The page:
The ubiquitous access to the internet is expanding the option of creating the network externality effects. For example, the underpinning of Google’s and FB’s successes has been smart design ideas for creating a network externality effect. Starting from like options to a number of views, there are many such design ideas. Particularly, once we transfer service to digital space, the opportunity of leveraging network externality opens up. Designing thinking for innovation should intelligently take advantage of it. In fact, this is a very powerful means of creating business impact out of design thinking.
Reducing and simplifying human role in using the product—a key area for systematic design thinking for innovation
As mentioned, human beings would like to reduce their engagement in using products. For this reason, they like the camera at the back of the car. Similarly, they like the remote controller to operate an array of devices. Hence, designers have been meticulously coming up with ideas for transferring operation roles from users to machines. Moreover, they are making the human interface with machines increasingly intuitive for lowering the cognitive load. In fact, Apple’s success in both PC, iPod, and the smartphone has been due to its excellence in the intuitive user interface. Besides, the software is increasing the scope of delegating many roles from human to machine. Further, through software, designers have the freedom to come up with ideas for making user interfaces to tolerate errors.
Delegation of roles from hardware to software
The growth of computationally rich, low-cost hardware, connectivity, and ease of software development has been expanding the scope of delegating roles from HW to the software. Already, user interfaces of many of the industrial products are benefiting from it. Besides, some internal functions are also being delegated from HW to the software. For example, data packet switching has been moving from HW to software switches. Besides, in certain cases, some of the HW features will disappear altogether. For example, the transition to autonomous driving will make the steering wheel and different meters on the dashboard irrelevant. Hence, design thinking should focus on ideas for transferring roles from HW to the software.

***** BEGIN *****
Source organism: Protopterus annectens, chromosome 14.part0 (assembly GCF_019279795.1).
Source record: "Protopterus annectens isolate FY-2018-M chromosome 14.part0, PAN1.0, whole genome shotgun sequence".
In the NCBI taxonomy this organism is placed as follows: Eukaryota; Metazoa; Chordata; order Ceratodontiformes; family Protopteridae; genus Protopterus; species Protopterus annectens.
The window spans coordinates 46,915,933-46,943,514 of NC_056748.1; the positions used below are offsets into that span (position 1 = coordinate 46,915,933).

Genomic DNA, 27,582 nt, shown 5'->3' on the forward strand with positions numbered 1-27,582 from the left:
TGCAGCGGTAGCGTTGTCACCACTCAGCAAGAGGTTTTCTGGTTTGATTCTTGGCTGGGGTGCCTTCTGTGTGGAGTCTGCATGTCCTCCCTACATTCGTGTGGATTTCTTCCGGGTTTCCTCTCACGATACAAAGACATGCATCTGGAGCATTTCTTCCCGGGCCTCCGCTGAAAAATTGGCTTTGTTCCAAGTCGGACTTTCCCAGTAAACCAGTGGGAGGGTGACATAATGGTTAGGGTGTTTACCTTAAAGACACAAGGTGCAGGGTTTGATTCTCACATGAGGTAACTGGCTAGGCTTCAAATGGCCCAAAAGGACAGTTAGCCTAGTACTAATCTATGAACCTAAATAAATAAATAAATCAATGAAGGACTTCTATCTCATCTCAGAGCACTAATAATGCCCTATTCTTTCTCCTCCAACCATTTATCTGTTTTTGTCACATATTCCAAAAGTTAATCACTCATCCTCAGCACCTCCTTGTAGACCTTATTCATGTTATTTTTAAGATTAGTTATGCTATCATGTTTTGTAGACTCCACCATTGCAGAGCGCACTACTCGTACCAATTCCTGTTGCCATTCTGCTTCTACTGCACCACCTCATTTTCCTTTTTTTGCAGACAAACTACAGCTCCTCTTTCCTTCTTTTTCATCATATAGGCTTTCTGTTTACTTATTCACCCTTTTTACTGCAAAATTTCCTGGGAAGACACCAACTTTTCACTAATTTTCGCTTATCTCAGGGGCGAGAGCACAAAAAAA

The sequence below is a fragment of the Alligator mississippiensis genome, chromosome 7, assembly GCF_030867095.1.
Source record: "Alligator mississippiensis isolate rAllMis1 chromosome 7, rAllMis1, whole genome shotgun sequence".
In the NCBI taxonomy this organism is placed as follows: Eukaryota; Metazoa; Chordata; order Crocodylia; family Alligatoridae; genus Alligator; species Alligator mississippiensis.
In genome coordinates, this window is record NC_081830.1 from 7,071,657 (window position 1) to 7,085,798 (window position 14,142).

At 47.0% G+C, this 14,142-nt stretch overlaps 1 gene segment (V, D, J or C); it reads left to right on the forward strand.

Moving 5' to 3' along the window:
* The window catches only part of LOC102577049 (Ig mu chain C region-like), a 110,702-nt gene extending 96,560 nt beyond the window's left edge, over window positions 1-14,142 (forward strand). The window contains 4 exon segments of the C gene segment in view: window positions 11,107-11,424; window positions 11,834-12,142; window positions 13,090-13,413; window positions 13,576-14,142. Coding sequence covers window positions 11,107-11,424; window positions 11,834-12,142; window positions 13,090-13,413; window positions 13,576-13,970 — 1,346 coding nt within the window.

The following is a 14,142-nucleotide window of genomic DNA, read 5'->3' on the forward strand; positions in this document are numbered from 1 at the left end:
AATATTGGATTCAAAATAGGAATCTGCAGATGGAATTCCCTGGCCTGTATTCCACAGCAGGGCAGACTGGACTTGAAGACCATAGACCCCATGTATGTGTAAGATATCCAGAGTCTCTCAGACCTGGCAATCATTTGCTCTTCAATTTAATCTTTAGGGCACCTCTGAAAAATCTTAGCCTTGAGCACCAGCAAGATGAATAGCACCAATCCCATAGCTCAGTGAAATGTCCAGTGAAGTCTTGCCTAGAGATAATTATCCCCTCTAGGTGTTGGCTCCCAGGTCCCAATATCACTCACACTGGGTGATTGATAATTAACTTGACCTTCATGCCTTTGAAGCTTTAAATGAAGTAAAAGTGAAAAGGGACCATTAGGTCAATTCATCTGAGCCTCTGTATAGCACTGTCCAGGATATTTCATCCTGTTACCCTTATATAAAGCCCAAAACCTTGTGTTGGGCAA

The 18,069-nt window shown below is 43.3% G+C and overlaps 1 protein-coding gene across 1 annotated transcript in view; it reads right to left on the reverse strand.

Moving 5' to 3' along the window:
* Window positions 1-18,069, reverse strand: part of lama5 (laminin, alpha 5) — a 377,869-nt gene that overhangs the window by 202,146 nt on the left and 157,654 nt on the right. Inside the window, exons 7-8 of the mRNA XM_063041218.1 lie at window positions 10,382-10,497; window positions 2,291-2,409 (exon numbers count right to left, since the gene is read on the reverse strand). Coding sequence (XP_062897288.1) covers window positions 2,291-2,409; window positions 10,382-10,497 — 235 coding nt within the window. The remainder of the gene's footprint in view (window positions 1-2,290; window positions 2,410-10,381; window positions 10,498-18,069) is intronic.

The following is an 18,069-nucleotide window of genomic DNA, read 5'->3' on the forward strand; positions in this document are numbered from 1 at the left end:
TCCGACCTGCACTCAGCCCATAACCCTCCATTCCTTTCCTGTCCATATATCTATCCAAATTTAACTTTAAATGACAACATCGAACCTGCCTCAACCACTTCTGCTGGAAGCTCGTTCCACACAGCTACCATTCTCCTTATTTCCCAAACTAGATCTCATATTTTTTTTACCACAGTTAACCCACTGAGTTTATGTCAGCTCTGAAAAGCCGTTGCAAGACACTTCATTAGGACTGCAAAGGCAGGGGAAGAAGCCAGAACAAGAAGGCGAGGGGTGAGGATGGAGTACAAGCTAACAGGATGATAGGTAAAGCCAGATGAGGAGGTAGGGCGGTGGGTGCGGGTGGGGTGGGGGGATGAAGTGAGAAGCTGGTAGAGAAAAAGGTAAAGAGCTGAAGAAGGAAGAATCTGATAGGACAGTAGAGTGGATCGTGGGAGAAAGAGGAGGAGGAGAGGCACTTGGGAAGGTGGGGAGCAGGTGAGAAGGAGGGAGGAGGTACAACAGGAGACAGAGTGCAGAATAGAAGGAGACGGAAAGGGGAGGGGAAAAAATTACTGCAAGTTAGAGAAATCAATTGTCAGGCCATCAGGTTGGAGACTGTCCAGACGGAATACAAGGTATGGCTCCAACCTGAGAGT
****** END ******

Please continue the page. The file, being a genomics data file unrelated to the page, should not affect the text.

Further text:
Changing the technology core should be at the core of design thinking for innovation
Technology cores of products mature, slowing down the scope of generating ideas. To overcome this limitation, designing thinking for innovation should focus on ideas for changing the technology core. Besides, if timely ideas are not pursued for changing the technology core, innovation suffers from the risk of experiencing disruptive effects from the next creative wave’s uprising. Despite its immense importance, often, innovators suffer from a decision dilemma, leading to behemoths’ tumbling.
Therefore, design thinking for innovation is more than exercising creative problem solving for generating a flow of ideas. For extracting value from the competitive market, creativity alone is not sufficient. Applied creativity should be linked with the nature of the market and product life cycle for systematic innovation for generating consistent business impact.